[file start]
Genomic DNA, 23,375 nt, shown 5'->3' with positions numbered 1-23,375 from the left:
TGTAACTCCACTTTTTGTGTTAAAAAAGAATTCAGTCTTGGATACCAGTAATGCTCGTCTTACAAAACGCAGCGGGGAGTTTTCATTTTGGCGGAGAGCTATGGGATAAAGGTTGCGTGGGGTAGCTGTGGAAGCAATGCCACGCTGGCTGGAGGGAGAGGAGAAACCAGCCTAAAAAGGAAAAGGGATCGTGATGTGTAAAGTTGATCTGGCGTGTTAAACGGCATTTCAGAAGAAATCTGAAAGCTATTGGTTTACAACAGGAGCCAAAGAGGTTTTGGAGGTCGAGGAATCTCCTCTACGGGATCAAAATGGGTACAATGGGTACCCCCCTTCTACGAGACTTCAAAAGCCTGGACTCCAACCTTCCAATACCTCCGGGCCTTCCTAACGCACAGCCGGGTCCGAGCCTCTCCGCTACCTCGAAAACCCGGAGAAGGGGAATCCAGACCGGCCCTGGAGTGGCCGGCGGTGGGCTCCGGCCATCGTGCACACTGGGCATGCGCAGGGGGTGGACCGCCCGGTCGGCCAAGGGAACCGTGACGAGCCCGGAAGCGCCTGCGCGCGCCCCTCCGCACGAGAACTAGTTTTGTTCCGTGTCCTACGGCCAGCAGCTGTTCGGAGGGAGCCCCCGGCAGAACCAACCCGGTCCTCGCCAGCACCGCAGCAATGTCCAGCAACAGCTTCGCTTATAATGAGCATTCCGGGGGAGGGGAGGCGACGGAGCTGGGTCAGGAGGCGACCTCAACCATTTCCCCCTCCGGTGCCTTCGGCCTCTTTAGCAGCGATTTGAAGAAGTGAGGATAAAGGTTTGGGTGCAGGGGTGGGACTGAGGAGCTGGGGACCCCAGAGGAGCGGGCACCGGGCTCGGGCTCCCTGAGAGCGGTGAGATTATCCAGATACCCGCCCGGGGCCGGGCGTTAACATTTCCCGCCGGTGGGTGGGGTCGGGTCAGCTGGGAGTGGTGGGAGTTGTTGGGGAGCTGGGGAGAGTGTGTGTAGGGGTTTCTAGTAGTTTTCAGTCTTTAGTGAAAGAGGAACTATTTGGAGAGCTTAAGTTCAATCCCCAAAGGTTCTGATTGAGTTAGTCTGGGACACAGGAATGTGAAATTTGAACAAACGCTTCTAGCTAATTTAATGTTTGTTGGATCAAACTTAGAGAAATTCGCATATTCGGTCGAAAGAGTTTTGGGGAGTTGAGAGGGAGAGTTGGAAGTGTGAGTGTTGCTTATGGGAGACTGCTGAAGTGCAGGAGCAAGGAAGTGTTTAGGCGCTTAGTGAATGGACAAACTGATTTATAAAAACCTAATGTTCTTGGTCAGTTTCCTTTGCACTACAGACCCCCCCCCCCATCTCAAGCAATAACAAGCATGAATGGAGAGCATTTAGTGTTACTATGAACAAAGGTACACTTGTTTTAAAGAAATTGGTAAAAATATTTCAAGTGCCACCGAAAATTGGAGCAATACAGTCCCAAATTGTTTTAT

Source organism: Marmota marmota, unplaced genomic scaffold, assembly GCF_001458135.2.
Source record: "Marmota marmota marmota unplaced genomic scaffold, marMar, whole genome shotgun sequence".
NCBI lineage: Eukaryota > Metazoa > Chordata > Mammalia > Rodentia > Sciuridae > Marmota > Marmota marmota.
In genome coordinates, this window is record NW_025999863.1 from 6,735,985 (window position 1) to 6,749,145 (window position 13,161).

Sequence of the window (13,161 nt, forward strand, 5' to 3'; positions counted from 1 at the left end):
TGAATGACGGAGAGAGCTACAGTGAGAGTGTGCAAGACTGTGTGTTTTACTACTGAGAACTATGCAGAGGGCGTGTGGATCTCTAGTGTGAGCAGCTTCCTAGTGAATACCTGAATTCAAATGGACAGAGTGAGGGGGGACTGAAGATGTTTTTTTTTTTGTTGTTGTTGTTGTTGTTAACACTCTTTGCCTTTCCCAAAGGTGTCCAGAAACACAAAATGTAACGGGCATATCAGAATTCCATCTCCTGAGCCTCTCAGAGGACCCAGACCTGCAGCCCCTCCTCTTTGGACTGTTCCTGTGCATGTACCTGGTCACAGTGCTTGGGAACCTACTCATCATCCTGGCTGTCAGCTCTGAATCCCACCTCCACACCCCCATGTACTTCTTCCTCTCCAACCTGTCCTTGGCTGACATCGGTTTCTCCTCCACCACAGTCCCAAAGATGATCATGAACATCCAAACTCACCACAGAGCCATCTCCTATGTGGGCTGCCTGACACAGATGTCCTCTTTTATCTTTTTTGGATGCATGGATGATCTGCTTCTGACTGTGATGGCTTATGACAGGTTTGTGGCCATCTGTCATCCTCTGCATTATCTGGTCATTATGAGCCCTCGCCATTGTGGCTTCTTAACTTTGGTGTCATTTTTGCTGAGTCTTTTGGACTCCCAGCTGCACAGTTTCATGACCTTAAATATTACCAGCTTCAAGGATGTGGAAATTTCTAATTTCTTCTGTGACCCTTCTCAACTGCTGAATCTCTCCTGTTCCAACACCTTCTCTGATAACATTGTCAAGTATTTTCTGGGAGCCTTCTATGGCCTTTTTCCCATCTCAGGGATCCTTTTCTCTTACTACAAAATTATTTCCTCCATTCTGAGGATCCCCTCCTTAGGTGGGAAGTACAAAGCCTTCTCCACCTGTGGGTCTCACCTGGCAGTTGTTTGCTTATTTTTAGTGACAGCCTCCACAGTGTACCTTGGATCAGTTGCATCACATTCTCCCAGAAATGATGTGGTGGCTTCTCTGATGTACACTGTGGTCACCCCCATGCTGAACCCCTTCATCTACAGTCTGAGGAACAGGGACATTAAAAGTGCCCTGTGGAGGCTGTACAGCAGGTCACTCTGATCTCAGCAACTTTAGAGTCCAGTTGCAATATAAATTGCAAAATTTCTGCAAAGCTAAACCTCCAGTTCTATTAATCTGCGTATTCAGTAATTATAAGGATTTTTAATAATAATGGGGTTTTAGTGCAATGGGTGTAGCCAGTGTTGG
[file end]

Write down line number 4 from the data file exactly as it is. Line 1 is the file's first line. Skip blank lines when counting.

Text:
Source record: "Marmota marmota marmota unplaced genomic scaffold, marMar, whole genome shotgun sequence".